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New York, New York!

Urban Spaces, Dreamscapes, Contested Territories


Edited By Sabine Sielke

Once a center of transatlantic cultural exchange and the avant-garde arts, New York City has transformed into a global metropolis. This book traces a shift that took shape as cultural practices and media underwent dramatic changes: it takes us from modernist visions of urban sublimity to postmodernist cityscapes; from Hart Crane’s Brooklyn Bridge to the Flushing Meadows fairgrounds; from Mina Loy’s poetics to Klaus Nomi’s transgressive musical performances and Jem Cohen’s multimedia experiments; from Martin Scorsese’s Taxi Driver and the Magnum Photos portfolio to post-9/11 cinema and the photo blogs of the internet age. As we visit these urban spaces and dreamscapes, we enter territories that remain contested, dynamic locales in a city that keeps unfolding its transformative force.
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“New York Israel” and the Poetry of Mina Loy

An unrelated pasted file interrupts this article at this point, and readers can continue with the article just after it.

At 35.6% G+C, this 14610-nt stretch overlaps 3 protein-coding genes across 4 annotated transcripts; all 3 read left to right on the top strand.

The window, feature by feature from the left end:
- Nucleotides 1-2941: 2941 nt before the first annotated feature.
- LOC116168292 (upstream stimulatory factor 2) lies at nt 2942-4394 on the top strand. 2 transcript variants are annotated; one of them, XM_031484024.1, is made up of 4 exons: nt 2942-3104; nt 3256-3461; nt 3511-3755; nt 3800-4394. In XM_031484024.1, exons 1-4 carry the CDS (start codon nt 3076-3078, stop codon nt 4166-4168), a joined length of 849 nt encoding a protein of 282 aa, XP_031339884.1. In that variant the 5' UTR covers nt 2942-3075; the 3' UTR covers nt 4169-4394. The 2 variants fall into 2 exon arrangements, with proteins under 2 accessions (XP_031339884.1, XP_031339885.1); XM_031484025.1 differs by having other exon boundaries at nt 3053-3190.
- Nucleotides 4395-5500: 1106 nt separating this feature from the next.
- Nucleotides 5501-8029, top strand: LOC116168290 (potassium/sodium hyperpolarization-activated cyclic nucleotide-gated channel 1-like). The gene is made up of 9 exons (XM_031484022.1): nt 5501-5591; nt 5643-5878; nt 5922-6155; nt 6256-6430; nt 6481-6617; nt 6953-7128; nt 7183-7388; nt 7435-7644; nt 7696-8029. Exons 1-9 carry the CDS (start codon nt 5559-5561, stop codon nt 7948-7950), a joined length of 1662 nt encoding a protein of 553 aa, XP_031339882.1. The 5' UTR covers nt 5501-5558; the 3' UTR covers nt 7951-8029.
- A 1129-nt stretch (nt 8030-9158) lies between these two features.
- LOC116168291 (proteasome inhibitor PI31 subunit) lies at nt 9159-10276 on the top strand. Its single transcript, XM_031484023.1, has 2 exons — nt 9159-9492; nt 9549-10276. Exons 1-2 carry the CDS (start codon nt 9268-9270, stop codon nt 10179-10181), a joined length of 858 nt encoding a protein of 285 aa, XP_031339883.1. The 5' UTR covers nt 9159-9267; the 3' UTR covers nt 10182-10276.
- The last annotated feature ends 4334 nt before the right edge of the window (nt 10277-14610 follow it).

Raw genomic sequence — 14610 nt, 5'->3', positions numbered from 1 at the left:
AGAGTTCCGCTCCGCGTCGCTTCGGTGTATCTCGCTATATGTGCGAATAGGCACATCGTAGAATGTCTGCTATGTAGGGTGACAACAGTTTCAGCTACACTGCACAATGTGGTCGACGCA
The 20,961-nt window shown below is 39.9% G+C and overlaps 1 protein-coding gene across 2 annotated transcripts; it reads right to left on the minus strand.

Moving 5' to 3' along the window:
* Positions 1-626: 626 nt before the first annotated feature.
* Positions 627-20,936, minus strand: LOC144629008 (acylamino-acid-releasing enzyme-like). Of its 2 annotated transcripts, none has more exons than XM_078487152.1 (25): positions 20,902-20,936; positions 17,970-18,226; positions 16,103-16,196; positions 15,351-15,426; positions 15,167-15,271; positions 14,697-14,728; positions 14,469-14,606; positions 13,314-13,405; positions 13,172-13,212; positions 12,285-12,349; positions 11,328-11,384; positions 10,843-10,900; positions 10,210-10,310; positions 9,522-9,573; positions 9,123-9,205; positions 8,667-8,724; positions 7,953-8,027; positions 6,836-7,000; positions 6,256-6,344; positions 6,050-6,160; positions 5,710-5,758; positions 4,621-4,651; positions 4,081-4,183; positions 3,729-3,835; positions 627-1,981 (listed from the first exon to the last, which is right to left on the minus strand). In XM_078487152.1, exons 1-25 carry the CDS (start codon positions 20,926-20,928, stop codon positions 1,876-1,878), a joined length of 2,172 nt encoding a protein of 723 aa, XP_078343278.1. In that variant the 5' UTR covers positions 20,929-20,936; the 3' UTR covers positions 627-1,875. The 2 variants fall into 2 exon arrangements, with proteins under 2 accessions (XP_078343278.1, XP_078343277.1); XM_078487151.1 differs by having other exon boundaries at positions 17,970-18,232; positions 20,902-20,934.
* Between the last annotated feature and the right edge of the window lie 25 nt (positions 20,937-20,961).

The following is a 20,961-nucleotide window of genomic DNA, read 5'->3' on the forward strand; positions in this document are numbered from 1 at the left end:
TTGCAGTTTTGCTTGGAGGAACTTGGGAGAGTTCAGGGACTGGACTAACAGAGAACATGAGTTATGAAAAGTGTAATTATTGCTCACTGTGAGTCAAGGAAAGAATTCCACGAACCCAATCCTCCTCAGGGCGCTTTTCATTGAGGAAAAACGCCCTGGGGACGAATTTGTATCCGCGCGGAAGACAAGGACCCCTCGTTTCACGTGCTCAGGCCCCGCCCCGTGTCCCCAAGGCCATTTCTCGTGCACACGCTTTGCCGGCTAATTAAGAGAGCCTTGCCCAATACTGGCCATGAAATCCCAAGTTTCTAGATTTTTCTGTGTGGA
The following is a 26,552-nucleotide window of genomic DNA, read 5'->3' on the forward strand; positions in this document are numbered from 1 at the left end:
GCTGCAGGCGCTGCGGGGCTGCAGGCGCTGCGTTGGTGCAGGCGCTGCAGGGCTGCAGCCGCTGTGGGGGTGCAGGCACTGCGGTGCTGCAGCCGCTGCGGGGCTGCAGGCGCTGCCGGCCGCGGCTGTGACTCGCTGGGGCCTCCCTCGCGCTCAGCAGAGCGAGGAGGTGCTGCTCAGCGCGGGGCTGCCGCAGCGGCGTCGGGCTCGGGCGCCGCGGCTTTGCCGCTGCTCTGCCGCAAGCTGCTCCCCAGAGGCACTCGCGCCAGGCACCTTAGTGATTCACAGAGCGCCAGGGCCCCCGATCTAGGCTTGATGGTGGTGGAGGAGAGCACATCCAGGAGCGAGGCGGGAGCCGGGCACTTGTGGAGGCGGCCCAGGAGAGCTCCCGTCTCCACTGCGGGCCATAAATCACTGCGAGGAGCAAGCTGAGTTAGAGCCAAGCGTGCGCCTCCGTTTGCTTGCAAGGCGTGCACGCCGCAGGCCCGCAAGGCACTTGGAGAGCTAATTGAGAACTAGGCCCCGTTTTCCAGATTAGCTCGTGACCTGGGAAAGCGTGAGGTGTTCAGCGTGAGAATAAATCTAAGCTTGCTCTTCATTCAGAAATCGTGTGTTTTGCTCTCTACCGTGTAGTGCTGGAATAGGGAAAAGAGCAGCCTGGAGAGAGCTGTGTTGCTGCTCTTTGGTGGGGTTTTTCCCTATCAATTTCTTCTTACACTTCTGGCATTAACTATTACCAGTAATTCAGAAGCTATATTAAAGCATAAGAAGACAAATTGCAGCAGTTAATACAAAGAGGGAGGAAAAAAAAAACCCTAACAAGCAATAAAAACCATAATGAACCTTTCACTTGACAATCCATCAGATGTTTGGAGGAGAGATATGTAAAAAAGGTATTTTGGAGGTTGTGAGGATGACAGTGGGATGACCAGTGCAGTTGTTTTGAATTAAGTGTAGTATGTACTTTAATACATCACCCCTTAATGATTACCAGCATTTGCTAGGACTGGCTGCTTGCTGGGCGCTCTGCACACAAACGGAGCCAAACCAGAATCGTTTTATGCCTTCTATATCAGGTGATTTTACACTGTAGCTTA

In the early twentieth century, critics in the United States associated experimentalist literature with non-white and foreign populations. Literature departing from traditional values and forms was branded with epithets of disease and miscegenation or mongrelism, mirroring social fears of the intermarriage or other mixing of “races.” During this period, the concept of “race” included nationalities and religious identifications as well as phenotypic differences: One spoke of the Italian, the Irish, or the Jewish race as well as the Caucasian, Asian, and African. Modernism was represented as “another form of mongrelization” and modernist writers were “alien-minded.”1 According to Michael North, there was reasonable basis for this association: Modernism structured itself on imitation and romanticization of African American music, dialect, and culture; “the new voice that American culture acquired in the 1920s,” he writes, “was very largely a black one” (7). As a modification of that argument, I would posit that in New York “the new voice” of American modernism was also immigrant and Jewish, not through racial ventriloquism, but in its impetus and alliances. Poets identified their rebellion against literary and intellectual conventions with the literal foreignness of the dominant population thronging the streets of their own neighborhoods on the Lower East Side – an area dubbed “New York Israel” by the Jewish Messenger, a middle-class weekly founded in 1857 in New York (cf. Joselit 6; see fig. 1).

My argument here does not oppose North’s representation of Anglo-American modernism in the 1920s or Toni Morrison’s broader...

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